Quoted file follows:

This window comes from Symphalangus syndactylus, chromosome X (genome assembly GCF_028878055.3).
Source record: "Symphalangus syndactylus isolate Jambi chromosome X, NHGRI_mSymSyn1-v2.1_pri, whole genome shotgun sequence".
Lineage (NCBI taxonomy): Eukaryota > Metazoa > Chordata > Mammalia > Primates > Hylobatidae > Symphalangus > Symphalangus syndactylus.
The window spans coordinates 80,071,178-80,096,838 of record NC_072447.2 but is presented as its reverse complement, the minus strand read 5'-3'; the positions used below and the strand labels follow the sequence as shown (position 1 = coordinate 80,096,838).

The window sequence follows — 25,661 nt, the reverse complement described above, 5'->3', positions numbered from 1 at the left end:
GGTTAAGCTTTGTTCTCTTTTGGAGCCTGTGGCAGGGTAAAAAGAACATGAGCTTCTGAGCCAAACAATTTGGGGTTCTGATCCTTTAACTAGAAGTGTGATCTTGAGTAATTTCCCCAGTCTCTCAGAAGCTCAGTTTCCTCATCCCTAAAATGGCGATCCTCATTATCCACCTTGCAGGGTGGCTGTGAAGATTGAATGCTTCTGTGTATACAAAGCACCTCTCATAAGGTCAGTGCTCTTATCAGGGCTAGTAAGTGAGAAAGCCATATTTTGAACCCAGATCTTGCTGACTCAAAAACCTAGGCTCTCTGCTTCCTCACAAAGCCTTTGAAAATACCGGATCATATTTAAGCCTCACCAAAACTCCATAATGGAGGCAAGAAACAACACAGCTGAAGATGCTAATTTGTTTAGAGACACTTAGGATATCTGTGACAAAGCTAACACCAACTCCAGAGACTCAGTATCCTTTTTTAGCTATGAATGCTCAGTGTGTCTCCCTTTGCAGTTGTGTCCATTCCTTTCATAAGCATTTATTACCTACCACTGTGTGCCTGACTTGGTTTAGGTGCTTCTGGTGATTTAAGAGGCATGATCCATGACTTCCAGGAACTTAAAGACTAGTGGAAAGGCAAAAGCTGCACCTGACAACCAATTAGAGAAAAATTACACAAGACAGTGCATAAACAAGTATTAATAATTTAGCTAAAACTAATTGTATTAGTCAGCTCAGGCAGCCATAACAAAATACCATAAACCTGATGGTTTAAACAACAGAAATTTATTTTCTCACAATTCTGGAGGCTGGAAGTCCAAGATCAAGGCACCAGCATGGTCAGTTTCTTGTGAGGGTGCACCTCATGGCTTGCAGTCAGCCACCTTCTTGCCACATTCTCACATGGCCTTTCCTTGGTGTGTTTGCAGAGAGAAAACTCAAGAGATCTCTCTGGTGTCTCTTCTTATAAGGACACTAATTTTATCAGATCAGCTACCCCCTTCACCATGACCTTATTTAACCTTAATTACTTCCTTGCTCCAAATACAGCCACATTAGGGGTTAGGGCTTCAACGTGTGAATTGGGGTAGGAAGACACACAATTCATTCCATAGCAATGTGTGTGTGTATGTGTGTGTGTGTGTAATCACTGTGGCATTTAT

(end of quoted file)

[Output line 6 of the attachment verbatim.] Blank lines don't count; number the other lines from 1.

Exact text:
GGTTAAGCTTTGTTCTCTTTTGGAGCCTGTGGCAGGGTAAAAAGAACATGAGCTTCTGAGCCAAACAATTTGGGGTTCTGATCCTTTAACTAGAAGTGTGATCTTGAGTAATTTCCCCAGTCTCTCAGAAGCTCAGTTTCCTCATCCCTAAAATGGCGATCCTCATTATCCACCTTGCAGGGTGGCTGTGAAGATTGAATGCTTCTGTGTATACAAAGCACCTCTCATAAGGTCAGTGCTCTTATCAGGGCTAGTAAGTGAGAAAGCCATATTTTGAACCCAGATCTTGCTGACTCAAAAACCTAGGCTCTCTGCTTCCTCACAAAGCCTTTGAAAATACCGGATCATATTTAAGCCTCACCAAAACTCCATAATGGAGGCAAGAAACAACACAGCTGAAGATGCTAATTTGTTTAGAGACACTTAGGATATCTGTGACAAAGCTAACACCAACTCCAGAGACTCAGTATCCTTTTTTAGCTATGAATGCTCAGTGTGTCTCCCTTTGCAGTTGTGTCCATTCCTTTCATAAGCATTTATTACCTACCACTGTGTGCCTGACTTGGTTTAGGTGCTTCTGGTGATTTAAGAGGCATGATCCATGACTTCCAGGAACTTAAAGACTAGTGGAAAGGCAAAAGCTGCACCTGACAACCAATTAGAGAAAAATTACACAAGACAGTGCATAAACAAGTATTAATAATTTAGCTAAAACTAATTGTATTAGTCAGCTCAGGCAGCCATAACAAAATACCATAAACCTGATGGTTTAAACAACAGAAATTTATTTTCTCACAATTCTGGAGGCTGGAAGTCCAAGATCAAGGCACCAGCATGGTCAGTTTCTTGTGAGGGTGCACCTCATGGCTTGCAGTCAGCCACCTTCTTGCCACATTCTCACATGGCCTTTCCTTGGTGTGTTTGCAGAGAGAAAACTCAAGAGATCTCTCTGGTGTCTCTTCTTATAAGGACACTAATTTTATCAGATCAGCTACCCCCTTCACCATGACCTTATTTAACCTTAATTACTTCCTTGCTCCAAATACAGCCACATTAGGGGTTAGGGCTTCAACGTGTGAATTGGGGTAGGAAGACACACAATTCATTCCATAGCAATGTGTGTGTGTATGTGTGTGTGTGTGTAATCACTGTGGCATTTAT